July 27, 2014
It was an interesting week for the Hewlett Foundation's recently announced Madison Initiative, "an effort to improve Congress by promoting a greater spirit of compromise and negotiation." On the Inside Philanthropy site, Daniel Stid, the director of the initiative, responded to a critique of the initiative by IP's David Callahan. And in the Stanford Social Innovation Review, Maribel Morey, an assistant professor of history at Clemson University, criticized the "one-dimensional democratic theory" behind the initiative. To which Larry Kramer, the foundation's president and a consitutitional historian in his own right, responded in the comments section with an impassioned defense of the effort. The last word, however, belongs to Morey, who responded to Kramer with an impassioned comment of her own. A great dialogue around a critically important topic.
Very good Q&A on the Communications Network blow with longtime network contributor Tony Proscio about the dangers of jargon and how to avoid them.
On the Hewlett Foundation blog, Ruth Levine, head of the foundation's Global Development and Population Program, expresses some frustration with the fact that the foundation's current or prospective grantees tend not to "inquire about our strategic direction...[and] seem quite satisfied to hear a superficial answer. We almost never see a quizzical look," she adds,
let alone hear questions like, "When you talk about policies that affect women's economic empowerment, are you thinking about active labor market policies like job training, or macroeconomic policies that expand growth in sectors that tend to employ women?" It's those sorts of questions that uncover the thinking behind the words, and help explain why we might fund one project or organization and not another.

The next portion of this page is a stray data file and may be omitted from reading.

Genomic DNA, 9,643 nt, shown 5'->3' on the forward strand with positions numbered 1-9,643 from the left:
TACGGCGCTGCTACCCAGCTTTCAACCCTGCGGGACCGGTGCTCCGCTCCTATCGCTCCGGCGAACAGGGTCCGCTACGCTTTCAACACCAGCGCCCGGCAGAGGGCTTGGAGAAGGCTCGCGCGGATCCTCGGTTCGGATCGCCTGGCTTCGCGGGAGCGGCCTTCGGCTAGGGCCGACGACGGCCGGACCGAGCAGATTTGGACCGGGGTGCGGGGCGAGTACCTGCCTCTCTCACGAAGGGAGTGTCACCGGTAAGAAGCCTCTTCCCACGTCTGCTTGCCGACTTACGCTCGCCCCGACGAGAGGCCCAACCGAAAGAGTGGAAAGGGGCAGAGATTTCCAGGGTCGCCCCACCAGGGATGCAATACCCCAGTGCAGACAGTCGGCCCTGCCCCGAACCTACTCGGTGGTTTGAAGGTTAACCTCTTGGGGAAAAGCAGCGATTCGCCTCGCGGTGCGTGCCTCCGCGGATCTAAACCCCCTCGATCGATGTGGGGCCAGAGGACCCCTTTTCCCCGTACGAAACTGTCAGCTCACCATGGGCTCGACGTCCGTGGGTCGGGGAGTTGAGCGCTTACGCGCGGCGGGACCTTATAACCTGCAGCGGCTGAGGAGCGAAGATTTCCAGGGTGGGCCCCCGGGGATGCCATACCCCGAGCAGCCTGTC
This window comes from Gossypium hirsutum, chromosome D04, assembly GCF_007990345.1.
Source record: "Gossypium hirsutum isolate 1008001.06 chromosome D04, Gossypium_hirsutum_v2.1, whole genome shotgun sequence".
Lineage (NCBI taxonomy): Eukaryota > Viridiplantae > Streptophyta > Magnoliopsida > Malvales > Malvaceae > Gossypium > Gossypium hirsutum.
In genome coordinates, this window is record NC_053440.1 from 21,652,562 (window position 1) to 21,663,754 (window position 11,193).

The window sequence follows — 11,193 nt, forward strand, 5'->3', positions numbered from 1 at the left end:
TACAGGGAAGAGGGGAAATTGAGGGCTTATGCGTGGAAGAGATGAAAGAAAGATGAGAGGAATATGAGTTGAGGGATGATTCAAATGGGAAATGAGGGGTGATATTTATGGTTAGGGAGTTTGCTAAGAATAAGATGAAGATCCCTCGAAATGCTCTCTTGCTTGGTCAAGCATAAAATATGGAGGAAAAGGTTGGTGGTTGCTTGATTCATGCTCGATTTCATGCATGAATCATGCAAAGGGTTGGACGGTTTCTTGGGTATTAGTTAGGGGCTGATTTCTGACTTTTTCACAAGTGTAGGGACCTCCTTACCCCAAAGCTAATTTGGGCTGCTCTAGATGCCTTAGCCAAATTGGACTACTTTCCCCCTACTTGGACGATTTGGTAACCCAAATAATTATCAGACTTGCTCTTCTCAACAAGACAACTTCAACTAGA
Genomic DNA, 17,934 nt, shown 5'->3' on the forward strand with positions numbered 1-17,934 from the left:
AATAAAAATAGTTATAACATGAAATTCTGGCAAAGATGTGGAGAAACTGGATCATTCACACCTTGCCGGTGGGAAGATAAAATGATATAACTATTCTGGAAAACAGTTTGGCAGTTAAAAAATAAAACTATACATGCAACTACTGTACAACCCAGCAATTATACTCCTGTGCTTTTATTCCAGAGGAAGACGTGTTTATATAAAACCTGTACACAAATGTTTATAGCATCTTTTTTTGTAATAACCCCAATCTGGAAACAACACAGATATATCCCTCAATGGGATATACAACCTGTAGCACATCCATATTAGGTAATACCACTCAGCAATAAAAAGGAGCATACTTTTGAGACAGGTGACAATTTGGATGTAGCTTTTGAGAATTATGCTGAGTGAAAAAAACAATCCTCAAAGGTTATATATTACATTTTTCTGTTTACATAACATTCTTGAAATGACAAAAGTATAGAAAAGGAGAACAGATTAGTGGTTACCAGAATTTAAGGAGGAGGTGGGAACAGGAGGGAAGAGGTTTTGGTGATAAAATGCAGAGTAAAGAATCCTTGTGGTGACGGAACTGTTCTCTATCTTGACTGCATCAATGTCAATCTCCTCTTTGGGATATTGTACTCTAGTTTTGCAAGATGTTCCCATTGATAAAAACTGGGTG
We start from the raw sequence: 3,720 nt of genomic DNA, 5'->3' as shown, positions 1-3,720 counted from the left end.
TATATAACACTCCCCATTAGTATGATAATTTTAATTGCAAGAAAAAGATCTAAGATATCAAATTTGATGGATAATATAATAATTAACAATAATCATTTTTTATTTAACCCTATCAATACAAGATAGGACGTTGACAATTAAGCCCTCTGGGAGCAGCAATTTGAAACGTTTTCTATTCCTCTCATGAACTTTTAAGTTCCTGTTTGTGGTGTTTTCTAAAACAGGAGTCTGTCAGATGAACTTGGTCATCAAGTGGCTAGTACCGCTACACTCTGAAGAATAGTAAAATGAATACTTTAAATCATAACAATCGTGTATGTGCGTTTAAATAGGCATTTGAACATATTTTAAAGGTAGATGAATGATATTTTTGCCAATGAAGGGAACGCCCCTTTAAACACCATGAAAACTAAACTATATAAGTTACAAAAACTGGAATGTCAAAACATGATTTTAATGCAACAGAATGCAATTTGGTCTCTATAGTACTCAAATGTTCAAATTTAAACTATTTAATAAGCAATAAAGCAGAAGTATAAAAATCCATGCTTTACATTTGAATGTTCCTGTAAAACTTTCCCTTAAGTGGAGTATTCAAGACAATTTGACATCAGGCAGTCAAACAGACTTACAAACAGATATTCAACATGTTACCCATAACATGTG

The cost of having a conversation where only one side is asking questions is high. We're not getting enough feedback on whether our strategies makes sense to others with different perspectives and experience. In the absence of specifics, people may spend time proposing work that we're unlikely to fund. We get comments through anonymized surveys that we are opaque, and we spend hours writing and rewriting website text that in the end doesn't clarify much at all.
Levine ends with this: "Am I asking for an inquisition in every conversation? No. But I am suggesting that there is only one way to truly understand why we do what we do: Ask."
In this four-minute video, Paul Polak, the author of Out of Poverty: What Works When Traditional Approaches Fail and (with Mal Warwick) The Business Solution to Poverty: Designing Products and Services for Three Billion New Customers, explains why poverty is "the single biggest disruptive factor for the environment" globally.
Grantmakers for Effective Organizations has published a new resource, The Smarter Grantmaking Playbook, that's designed to help grantmakers collaborate, strengthen relationships with their grantees, support nonprofit resilience, and partner with their grantees to learn and continuously improve.